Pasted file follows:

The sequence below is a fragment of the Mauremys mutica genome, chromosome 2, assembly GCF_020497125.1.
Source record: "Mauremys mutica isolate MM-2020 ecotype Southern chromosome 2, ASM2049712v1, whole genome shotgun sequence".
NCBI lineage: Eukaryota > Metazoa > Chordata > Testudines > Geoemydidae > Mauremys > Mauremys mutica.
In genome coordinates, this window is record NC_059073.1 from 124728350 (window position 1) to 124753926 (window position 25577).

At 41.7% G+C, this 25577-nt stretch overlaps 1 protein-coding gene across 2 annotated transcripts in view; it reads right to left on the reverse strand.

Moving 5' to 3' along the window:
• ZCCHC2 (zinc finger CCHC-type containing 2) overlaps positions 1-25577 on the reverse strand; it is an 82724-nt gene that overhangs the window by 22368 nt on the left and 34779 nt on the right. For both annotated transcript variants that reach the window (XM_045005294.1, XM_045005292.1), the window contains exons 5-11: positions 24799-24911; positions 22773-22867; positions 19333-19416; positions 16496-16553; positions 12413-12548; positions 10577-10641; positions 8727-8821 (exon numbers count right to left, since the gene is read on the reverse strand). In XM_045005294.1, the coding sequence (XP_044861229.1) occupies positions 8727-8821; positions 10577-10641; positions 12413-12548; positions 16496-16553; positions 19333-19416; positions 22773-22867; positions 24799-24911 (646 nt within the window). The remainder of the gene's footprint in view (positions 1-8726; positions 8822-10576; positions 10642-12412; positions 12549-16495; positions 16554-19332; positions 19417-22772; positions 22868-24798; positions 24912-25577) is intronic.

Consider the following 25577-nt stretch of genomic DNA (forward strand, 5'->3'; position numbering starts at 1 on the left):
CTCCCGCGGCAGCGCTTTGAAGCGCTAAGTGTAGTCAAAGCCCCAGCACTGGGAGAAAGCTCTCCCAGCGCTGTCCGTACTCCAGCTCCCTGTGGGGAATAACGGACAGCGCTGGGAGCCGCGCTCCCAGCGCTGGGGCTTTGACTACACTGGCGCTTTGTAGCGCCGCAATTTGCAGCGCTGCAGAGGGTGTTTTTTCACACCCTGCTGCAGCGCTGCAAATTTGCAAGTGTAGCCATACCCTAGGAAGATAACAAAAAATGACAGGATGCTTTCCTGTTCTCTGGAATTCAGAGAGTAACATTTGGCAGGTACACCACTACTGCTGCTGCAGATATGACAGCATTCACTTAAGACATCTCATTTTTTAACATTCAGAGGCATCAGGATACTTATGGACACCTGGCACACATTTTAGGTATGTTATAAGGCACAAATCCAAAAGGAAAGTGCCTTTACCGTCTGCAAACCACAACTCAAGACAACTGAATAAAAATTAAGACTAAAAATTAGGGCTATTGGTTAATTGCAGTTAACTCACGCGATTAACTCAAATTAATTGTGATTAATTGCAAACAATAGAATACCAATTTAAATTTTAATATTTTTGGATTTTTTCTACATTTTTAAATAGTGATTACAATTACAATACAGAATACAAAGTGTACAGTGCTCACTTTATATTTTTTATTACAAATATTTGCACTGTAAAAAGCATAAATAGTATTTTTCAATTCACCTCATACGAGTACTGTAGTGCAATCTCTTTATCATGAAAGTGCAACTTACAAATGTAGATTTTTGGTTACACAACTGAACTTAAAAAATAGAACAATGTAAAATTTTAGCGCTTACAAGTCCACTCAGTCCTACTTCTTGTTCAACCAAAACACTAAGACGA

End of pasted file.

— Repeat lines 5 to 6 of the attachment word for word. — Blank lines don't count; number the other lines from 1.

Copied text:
At 41.7% G+C, this 25577-nt stretch overlaps 1 protein-coding gene across 2 annotated transcripts in view; it reads right to left on the reverse strand.

Moving 5' to 3' along the window: